Missed Your Senator’s Town Hall? Mine’s Having a Teleconference!

This will make communication so easy! No doubt the good senator will have a good sense of how his constituents are thinking after this. If you’ve ever participated in an audio conference over the phone, then you also know just how easy it is to get your points across. The senator will have people across the entire state on the phone, all at once!

Oregon's Senator Jeff Merkley
September 28th, 2009
The Oregon Update: Working for Health Care Affordability

Sign up Today to Join Senator Merkley for a Telephone Town Hall Meeting

Deadline to Sign Up is Tuesday at 10:00 am PT

As Congress continues to tackle the challenge of fixing our health care system, Senator Merkley wants to hear your thoughts, what’s working and what isn’t, and how we can best make it work for Oregon’s families and businesses. Senator Merkley knows that not everyone can make it to his town hall meetings, and that’s why he wanted to make sure Oregonians have every avenue available to them to reach out to him and make their concerns known.

This Wednesday, September 30th at 5:50 pm PT, Senator Merkley will hold a Telephone Town Hall, where Oregonians can ask questions and share their views about the current effort to reform health care. The deadline to sign up for the health care telephone town hall is tomorrow, September 29th at 10:00 am PT. Hurry and sign up today!

Join Senator Merkley for a Telephone Town Hall and make your voice heard.

Please note that any reply to this email address will be sent to an unmonitored email address. To contact Senator Merkley, please visit his website.

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For Whom Is that Church Bell Tolling?

This Wikipedia article on the ringing and tolling of church bells says:

Ringing them occurs in three basic ways: normal ringing, chiming, or tolling. Normal ringing refers to the ringing of a bell or bells at a rate of about one ring per second or more, often in pairs reflecting the traditional “ding-dong” sound of a bell which is rotated back and forth, ringing once in each direction. “Chiming” a bell refers to a single ring, used to mark the naming of a person when they are baptized, confirmed, or at other times. Many Lutheran churches chime the bell three times as the congregation speaks the Lord’s Prayer, once at the beginning, once near the middle, and once at the “Amen”. “Tolling” a bell refers to the slow ringing of a bell, perhaps once every four to ten seconds. It is this type of ringing that is most often associated with a death, the slow pace broadcasting a feeling of sadness as opposed to the jubilance and liveliness of quicker ringing.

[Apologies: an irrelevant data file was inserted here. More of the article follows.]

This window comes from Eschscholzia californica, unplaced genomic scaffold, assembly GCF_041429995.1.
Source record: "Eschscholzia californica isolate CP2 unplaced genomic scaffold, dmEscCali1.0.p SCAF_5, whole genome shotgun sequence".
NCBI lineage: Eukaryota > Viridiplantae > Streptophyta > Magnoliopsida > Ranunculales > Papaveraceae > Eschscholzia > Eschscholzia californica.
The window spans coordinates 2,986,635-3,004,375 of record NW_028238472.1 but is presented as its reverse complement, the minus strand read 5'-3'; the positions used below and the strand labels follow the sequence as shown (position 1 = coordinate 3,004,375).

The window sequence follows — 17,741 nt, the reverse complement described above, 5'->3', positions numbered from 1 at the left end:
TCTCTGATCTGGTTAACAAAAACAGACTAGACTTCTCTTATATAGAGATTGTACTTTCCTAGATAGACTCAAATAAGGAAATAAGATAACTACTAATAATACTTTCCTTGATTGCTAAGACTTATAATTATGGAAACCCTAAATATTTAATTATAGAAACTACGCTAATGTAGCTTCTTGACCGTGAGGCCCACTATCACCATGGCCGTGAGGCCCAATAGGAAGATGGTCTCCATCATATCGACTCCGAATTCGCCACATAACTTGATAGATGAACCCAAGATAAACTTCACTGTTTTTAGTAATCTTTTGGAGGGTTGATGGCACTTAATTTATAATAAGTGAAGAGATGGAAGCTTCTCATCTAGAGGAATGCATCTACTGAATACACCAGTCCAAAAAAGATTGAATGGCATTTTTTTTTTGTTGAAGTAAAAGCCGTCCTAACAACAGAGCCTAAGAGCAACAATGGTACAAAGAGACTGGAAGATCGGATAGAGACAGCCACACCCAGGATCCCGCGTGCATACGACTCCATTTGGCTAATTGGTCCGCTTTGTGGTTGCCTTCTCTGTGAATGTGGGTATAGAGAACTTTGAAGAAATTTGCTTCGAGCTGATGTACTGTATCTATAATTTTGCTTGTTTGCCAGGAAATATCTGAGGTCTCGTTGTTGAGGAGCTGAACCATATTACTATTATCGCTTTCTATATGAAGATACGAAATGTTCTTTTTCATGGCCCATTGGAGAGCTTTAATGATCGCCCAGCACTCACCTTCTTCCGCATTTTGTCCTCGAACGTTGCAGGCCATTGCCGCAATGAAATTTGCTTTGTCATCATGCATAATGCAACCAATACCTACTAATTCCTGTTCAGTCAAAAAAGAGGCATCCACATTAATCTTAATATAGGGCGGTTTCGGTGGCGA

Customs vary regarding when and for how long the bell tolls at a funeral. One custom observed in some liturgical churches is to toll the bell once for each year of the life of the deceased. Another way to tell the age of the deceased is by tolling the bell in a pattern. For example if the deceased was 75 years old, the bell is tolled seven times for seventy, and then after a pause it is tolled five more times to show the five.

At Concordia Lutheran Church in Hood River, the bell is rung before church every Sunday, but we do not observe the custom of chiming. On the other hand, we do toll for funerals and on Good Friday. Those who can recognize a tolling bell might easily wonder who has died: “For whom is that bell tolling?”

A tolling bell is only one example of the way a church bell communicates to the community. I realize that some community members may think a church bell to be a nuisance, because they would rather continue sleeping (or whatever they are doing) unmolested. Yet the very purpose of having a church bell is to help rouse our earthly neighbors from their slumber of doubt and unbelief to find the immortality that God has prepared for them through Jesus Christ alone. Many of them should find it a nuisance, since they do not wish to have any reminders of their sins and mortality.

Since the Evangelical Lutheran Hymnary included the hymn “Wilt Thou Forgive that Sin,” a poem by John Donne, I have been more interested in Donne’s works. I find them devotional and provocative in the best possible way. Today, a passing reference on Cyberbrethren reminded me of a certain test-taking time in college, and connected it with John Donne. I had taken my seat, expecting a rigorous test, and the bell rang as the professor began passing it out. I said something about the bell tolling, and he said (as if quoting): “Ask not for whom the bell tolls. It tolls for thee.” Ominous, if you understand the whole tolling thing.

A little digging on this wonderful Internet has turned up a fuller context of that quote. It’s not really from a poem, though some consider it so. Rather, it’s from a meditation by John Donne, in which he would have the reader consider his connection with all of Christendom in the body of Christ. Every time the church bell tolls, it marks the passage of one of our members into eternity, and so every toll is personally relevant to each Christian. In a similar way, every human being is connected with every other, so that we should recognize that the humanity we share with those who die means that we also participate somehow in all those deaths.